Livestock Office is used by livestock and grazing brokering firms throughout the country and is the only specialised livestock brokering software developed in New Zealand for local conditions. It also has potential to be used internationally, which is the company’s focus for the immediate future. The package includes debtors, creditors, cashbook and general ledger and can handle all types of sales including private, grazing and auction.
These women were among the sixteen finalists from all over the country.
The awards showcase the women and their businesses and prove that country life isn’t a barrier to business innovation and success.
Since then contestants have had their intellectual and physical skills tested and tonight they face their final test.
Among them is Northern’s representative, Katherine Tucker, who is only the third woman to reach a final.
Other contestants are Otago/Southland’s Pete Gardyne, Sam Williams from the Waikato/Bay of Plenty Region, Tasman’s Michael Lilley and Andrew Scott from the Aorangi Region, who have all reached the final before. the other two finalists are Tony Dowman from the East Coast Region and Taranaki/Manawatu’s Brad Lewis.
RivettingKateTaylor is there and has photos.
451 Battle of Avarayr between Armenian rebels and the Sassanid Emire.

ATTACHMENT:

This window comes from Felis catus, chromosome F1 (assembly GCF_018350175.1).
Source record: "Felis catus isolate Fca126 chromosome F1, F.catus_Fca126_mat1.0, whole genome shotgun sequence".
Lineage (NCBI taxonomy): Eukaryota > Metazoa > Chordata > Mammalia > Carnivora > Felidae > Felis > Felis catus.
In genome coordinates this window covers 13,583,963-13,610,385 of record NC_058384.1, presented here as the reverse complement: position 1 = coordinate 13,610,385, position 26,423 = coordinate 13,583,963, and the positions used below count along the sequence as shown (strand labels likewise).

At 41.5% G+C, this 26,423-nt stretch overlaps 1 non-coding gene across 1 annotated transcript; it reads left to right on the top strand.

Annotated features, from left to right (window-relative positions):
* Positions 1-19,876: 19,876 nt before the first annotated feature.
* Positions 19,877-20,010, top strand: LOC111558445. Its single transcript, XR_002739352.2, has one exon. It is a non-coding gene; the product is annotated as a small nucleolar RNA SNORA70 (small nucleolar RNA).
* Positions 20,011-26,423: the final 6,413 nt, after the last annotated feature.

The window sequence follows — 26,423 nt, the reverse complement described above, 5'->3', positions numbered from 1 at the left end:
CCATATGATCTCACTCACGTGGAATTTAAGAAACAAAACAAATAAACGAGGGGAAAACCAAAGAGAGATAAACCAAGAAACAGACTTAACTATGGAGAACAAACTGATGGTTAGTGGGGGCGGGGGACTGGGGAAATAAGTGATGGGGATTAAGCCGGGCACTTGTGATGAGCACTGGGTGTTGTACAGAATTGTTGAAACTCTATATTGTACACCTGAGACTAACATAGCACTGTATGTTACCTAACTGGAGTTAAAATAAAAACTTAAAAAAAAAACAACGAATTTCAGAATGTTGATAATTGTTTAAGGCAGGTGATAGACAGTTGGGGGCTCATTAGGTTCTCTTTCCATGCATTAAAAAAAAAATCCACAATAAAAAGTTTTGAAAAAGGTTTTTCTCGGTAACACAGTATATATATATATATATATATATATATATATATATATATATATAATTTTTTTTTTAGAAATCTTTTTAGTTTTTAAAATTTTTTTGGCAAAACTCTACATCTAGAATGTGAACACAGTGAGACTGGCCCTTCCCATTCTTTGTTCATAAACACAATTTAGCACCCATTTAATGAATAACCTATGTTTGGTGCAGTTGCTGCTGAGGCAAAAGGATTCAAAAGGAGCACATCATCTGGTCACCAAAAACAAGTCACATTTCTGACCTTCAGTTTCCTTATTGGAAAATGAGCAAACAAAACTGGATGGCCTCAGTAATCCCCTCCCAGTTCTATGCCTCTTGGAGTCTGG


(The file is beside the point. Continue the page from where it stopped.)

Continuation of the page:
1293 An earthquake in Kamakura, Japan killed about 30,000.
1538 Geneva expelled John Calvin and his followers from the city.
1637 Pequot War: A combined Protestant and Mohegan force under Captain John Mason attacked a Pequot village massacring approximately 500 people.
1647 Alse Young was the first person executed as a witch in the American colonies.
1670 In Dover, England, Charles II of Great Britain and Louis XIV of France signed the Secret Treaty of Dover.
1689 Lady Mary Wortley Montagu, English writer was born (d. 1762).
1736 Battle of Ackia: British and Chickasaw soldiers repelled a French and Choctaw attack on the Chickasaw village of Ackia.
1770 The Orlov Revolt, a first attempt to revolt against the Turks before the Greek War of Independence, ended in disaster for the Greeks.
1783 A Great Jubilee Day was held in Trumbull, Connecticut to celebrate the end of the American Revolution.
1822 116 people die din the Grue Church fire, the biggest fire disaster in Norway’s history.